How to Self-Treat Period Cramps With Your Mind
Posted byBethany Johnson
If your painful period cramps have you trying to collect yourself each month, you may actually be on to something. Studies show that meditation and breathing exercises may be effective ways to cope with menstrual pain when Aunt Flo’s in town.1
Cramps, as you know, can effect anyone. They’re merciless. The good news though, is that they can be outsmarted by the power of your mind.
First, think for a minute about what, exactly, period cramps are. If you were somewhat awake during biology class, you’ll remember that the painful tightening of the uterus is simply muscle contractions that often respond well to treatment seen applied to athletes or muscle-injured patients. In fact, you have even more options than a sore gym rat. According to the National Institutes of Health, psychological treatments are often an effective route for alleviating your discomfort.2 Shifting your perspective to one of feeling capable and knowledgeable is the first step.
Now that you know you’re dealing with muscles — not a failing organ or mortal injury — you can treat your pain by envisioning those muscles to help relax them. No, really! Here’s how:
- Introduce yoga. You don’t need to be a seasoned yogi to reap the muscle-relaxing benefits of yoga for period cramps.3 Start with the cat, cobra and fish poses, which are especially effective this time of the month.4 Use your mind’s eye to watch the muscle tissue loosen as you hold each pose.
- Progress that relaxation. Progressive relaxation has gained popularity recently because it’s a technique experts use, but anyone can do. Lie flat on your back and close your eyes. Envision the involuntary muscles of your abdomen contracting, and gently squeeze your abdominal muscles, almost as though you’re agreeing with your uterus. Then, relax your abs and will your uterus to follow suit. Repeat. This time, squeeze just a tad harder, and when you relax, try to relax just a little more than the first time. Again. And again, each time, both squeezing harder and relaxing further, in tandem with your uterus. Working together with your body is the perfect way to convince those muscles to chill out and be cool.
- Incorporate music. Weave soothing music into progressive relaxation for period cramps. This doesn’t mean cranking the Yeezy though. It means opting for quiet, gentle tunes to calm your spirit for a change. Choose your favorite acoustic album for maximum repose, and play it before, during and after your calming session.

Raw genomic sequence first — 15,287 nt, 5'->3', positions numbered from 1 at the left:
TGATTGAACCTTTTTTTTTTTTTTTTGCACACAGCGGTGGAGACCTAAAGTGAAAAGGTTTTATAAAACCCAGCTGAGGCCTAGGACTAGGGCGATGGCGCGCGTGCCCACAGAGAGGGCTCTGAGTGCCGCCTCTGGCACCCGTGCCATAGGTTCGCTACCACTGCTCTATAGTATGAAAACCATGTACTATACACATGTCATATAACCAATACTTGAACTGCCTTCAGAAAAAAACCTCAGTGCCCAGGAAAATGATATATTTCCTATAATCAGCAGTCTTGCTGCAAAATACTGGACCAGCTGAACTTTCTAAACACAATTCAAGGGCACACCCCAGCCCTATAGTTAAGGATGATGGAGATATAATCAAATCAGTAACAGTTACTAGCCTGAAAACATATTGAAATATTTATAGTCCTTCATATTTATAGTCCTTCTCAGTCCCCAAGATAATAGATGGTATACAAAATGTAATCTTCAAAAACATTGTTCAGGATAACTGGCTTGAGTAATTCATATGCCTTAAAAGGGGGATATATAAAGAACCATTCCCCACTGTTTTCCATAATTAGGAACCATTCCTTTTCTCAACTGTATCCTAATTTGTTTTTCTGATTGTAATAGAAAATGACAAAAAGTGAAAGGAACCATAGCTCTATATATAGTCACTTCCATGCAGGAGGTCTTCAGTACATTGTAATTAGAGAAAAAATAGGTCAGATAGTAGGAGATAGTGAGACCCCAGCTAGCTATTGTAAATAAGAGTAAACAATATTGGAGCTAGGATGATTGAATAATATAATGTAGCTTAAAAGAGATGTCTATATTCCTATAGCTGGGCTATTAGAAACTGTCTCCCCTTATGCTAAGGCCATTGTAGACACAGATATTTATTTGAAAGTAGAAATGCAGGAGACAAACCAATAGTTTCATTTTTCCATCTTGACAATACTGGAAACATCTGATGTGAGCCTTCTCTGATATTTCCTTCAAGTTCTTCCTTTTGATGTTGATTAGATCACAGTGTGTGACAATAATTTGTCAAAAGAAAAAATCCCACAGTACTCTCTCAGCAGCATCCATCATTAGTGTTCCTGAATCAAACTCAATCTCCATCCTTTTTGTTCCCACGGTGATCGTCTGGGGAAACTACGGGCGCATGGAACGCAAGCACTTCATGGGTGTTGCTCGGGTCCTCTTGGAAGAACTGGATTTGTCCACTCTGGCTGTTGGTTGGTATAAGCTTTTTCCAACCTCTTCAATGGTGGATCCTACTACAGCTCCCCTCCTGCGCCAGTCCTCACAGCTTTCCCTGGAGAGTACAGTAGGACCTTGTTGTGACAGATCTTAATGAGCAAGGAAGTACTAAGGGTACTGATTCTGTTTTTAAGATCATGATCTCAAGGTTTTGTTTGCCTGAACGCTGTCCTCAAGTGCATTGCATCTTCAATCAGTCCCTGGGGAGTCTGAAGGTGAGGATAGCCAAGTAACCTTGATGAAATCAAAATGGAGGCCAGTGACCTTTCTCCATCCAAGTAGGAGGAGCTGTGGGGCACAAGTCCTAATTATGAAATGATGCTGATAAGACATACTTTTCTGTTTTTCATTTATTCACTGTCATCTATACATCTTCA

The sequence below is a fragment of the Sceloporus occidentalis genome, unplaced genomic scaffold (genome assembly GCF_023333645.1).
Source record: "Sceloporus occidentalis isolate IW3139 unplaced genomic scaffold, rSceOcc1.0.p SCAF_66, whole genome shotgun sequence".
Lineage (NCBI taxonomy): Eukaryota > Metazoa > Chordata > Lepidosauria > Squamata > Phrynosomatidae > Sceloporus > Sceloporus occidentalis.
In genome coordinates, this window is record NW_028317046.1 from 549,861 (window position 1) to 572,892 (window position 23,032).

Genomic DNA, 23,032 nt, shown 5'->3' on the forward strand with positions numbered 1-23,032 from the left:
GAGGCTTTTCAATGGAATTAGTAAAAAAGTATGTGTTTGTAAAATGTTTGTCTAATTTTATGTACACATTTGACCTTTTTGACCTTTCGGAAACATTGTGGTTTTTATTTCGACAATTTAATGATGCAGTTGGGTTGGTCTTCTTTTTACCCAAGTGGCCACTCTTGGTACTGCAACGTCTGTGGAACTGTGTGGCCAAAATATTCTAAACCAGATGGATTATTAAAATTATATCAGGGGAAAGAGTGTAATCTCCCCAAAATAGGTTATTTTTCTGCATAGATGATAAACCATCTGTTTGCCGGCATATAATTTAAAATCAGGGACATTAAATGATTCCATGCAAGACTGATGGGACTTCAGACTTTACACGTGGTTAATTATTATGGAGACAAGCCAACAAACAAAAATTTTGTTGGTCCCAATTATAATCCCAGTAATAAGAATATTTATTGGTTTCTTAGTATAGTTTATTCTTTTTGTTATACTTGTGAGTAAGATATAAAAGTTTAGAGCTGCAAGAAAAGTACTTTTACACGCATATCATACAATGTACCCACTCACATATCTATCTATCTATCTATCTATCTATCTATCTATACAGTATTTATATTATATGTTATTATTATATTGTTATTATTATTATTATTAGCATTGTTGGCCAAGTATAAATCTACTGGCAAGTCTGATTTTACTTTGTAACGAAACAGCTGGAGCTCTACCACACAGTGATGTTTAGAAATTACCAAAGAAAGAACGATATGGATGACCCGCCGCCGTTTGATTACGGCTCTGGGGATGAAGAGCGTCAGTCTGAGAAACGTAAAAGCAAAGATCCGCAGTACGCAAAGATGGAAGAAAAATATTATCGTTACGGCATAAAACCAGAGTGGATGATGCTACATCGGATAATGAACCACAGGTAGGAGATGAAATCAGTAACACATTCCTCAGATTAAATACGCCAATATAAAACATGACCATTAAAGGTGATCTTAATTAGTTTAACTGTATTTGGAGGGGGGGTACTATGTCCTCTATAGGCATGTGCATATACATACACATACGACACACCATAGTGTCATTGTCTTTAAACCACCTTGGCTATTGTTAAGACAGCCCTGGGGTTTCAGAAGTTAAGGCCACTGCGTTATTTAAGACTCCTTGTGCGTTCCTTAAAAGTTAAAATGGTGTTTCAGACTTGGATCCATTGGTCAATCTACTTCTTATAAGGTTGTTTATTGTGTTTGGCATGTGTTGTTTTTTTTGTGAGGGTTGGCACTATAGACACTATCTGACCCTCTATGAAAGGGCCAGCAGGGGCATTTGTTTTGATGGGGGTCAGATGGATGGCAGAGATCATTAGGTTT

For more help easing painful periods, the Office on Women’s Health recommends breathing exercises.5 Here are three simple ways to get started.
- Lie down, and place one hand on your mutinous abdominal muscles, and the other on your chest. Slowly, take a deep breath, pulling in as much air as possible. Concentrate on how your tummy puts pressure on your hand as you hold your breath for just a moment. Slowly exhale. Repeat.
- While still lying down, breathe in through your nose as you count to three. Exhale in short bursts through the mouth as you count to 25, assigning each burst a number.
- Use props. Grab a straw or some kid’s bubbles and find a seat. Stay upright for this one, so ensure your line of vision is free from stressful images like heavy traffic, piled up dishes, laundry or action movies. Take a deep breath through your nose, and as you exhale, do it through your straw or blow bubbles. The measured exhalation slows your breathing, lowers your heart rate and even regulates the blood pressure, according to the Center for Spirituality and Healing at the University of Minnesota.6 Plus, bubbles. Bubbles always help.
You might not realize it, but when you’re in pain, you tend to take short, erratic breaths. Less oxygen tenses the muscles, and tight muscles while you’re bleeding … well, you know. Supercramps. So stop writhing and take back your day. These simple, totally doable exercises will get you started.
1 “Relaxation Techniques for Health | NCCIH.” U.S. National Library of Medicine. Accessed October 31, 2016. https://nccih.nih.gov/health/stress/relaxation.htm.
2 “Period Pain: Overview – National Library of Medicine – PubMed Health.” National Center for Biotechnology Information. 2016. Accessed October 31, 2016. https://www.ncbi.nlm.nih.gov/pubmedhealth/PMH0072508/.
3 “Modalities.” Harvard University Center for Wellness. Accessed October 31, 2016. http://cw.uhs.harvard.edu/tools/modalities.html.
4 “Effect of Three Yoga Poses (cobra, Cat and Fish Poses) in Women with Primary Dysmenorrhea: A Randomized Clinical Trial.” National Center for Biotechnology Information. Accessed October 31, 2016. https://www.ncbi.nlm.nih.gov/pubmed/21514190.
5 “The Truth about Pain – Women ‘s Health.” Accessed October 31, 2016. https://www.womenshealth.gov/files/assets/docs/the-healthy-woman/pain.pdf.
6 By Allowing More Air to Enter Your Body, You Will. “Breathing Techniques | Taking Charge of Your Health & Wellbeing.” Taking Charge of Your Health & Wellbeing. Accessed October 31, 2016. http://www.takingcharge.csh.umn.edu/activities/other-relaxation-methods.
- Posted by Bethany Johnson
- On December 16, 2016